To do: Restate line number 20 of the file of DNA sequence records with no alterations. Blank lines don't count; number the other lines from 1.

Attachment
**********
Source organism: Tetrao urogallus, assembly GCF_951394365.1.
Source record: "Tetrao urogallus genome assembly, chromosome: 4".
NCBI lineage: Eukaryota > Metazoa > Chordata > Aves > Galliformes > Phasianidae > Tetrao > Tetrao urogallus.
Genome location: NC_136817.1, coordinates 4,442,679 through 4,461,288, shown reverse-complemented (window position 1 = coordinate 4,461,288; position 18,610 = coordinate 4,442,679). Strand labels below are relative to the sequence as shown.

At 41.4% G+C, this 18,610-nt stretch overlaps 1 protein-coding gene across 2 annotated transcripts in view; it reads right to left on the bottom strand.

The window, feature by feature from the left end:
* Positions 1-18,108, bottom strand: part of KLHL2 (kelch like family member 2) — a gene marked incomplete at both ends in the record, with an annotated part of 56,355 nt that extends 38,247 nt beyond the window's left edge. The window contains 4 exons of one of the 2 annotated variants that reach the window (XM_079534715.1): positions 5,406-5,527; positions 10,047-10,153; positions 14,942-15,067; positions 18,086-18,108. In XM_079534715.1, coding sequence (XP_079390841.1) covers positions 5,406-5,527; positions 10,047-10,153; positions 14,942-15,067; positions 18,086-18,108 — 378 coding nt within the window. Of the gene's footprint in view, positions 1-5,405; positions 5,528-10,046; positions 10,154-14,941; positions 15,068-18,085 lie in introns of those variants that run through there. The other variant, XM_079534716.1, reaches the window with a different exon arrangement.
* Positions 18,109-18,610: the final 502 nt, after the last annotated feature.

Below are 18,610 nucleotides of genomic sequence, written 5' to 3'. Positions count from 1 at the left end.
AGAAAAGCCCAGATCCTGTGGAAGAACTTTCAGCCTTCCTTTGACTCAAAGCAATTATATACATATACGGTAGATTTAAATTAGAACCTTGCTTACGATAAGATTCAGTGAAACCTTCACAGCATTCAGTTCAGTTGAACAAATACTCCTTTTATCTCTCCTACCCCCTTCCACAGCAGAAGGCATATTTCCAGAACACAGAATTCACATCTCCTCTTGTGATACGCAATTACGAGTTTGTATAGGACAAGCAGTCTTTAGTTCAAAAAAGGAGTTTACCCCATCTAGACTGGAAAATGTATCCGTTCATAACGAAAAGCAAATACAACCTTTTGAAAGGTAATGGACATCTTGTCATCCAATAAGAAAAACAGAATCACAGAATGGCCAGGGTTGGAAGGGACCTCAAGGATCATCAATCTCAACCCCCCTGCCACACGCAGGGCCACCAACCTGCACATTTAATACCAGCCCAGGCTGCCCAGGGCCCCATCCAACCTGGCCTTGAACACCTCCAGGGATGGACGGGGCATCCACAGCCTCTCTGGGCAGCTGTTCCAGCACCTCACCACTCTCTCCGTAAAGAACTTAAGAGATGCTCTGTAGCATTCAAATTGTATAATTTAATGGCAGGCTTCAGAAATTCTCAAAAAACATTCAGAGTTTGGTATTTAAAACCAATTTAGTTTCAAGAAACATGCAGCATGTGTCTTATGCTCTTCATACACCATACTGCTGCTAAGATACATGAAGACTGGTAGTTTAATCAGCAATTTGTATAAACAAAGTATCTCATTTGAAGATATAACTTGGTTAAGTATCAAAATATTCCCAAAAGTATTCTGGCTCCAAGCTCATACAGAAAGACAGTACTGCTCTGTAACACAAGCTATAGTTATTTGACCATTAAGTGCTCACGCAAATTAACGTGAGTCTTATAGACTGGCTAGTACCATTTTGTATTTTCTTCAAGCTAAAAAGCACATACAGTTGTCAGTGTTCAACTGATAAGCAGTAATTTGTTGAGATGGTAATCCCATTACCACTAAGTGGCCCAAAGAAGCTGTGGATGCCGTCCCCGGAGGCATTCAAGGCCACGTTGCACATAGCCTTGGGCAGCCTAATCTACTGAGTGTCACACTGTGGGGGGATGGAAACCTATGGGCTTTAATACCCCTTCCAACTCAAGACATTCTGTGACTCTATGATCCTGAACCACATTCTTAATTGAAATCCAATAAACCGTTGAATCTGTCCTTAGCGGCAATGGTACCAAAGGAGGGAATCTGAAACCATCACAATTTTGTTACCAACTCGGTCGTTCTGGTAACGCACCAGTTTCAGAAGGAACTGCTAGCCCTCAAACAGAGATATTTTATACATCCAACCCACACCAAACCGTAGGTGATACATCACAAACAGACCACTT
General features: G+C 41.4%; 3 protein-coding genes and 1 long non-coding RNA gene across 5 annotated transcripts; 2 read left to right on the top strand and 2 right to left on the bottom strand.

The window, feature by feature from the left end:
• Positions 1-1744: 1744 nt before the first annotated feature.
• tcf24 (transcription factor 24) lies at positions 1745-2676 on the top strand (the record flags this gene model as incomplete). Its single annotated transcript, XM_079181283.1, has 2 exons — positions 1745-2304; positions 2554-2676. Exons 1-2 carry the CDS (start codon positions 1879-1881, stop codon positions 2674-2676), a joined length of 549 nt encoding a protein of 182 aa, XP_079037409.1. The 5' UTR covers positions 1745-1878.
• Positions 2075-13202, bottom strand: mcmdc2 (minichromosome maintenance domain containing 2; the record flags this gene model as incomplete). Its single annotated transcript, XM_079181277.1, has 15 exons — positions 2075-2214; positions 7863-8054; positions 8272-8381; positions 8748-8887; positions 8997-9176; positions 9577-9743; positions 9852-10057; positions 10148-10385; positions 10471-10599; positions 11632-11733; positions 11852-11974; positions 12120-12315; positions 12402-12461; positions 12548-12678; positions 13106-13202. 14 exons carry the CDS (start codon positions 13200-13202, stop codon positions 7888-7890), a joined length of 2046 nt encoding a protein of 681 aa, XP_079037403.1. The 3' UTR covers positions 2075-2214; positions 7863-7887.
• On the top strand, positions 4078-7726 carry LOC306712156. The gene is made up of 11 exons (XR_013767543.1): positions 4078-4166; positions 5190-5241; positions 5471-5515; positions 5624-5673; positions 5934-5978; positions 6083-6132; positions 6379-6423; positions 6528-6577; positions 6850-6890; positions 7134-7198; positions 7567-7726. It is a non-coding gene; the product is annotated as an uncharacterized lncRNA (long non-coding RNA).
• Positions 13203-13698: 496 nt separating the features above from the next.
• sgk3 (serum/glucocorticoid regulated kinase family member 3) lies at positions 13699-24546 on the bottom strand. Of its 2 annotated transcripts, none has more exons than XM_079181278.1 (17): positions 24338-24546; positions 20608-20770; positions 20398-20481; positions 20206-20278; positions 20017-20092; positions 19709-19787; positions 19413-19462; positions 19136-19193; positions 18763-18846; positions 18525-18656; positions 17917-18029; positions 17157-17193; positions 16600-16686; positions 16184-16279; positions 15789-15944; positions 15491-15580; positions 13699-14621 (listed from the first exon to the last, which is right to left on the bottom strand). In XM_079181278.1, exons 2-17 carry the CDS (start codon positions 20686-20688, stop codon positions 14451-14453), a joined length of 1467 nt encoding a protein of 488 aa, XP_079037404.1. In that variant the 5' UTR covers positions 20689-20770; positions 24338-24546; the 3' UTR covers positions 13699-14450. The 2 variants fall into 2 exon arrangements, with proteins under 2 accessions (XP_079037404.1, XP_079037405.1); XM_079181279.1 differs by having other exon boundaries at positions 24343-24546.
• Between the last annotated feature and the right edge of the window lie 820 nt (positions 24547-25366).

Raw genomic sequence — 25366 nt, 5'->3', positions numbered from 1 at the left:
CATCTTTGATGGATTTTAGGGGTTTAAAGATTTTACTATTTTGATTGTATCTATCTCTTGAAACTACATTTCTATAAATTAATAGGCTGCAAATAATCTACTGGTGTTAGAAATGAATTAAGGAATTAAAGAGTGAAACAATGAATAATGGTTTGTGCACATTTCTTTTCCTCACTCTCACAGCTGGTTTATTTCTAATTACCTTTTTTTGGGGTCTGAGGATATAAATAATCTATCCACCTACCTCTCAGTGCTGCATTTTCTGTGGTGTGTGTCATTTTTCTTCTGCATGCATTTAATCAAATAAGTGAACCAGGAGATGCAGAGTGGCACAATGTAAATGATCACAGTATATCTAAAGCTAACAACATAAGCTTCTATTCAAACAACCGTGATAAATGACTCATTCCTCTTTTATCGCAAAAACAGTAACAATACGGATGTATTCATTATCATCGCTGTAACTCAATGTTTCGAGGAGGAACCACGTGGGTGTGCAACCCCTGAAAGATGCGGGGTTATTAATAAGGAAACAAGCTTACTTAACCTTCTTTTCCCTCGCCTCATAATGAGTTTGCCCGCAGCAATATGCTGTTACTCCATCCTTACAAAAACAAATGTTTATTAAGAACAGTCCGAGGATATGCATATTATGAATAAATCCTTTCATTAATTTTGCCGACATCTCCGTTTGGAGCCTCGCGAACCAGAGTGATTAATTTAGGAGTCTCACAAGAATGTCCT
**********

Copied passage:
Raw genomic sequence — 25366 nt, 5'->3', positions numbered from 1 at the left: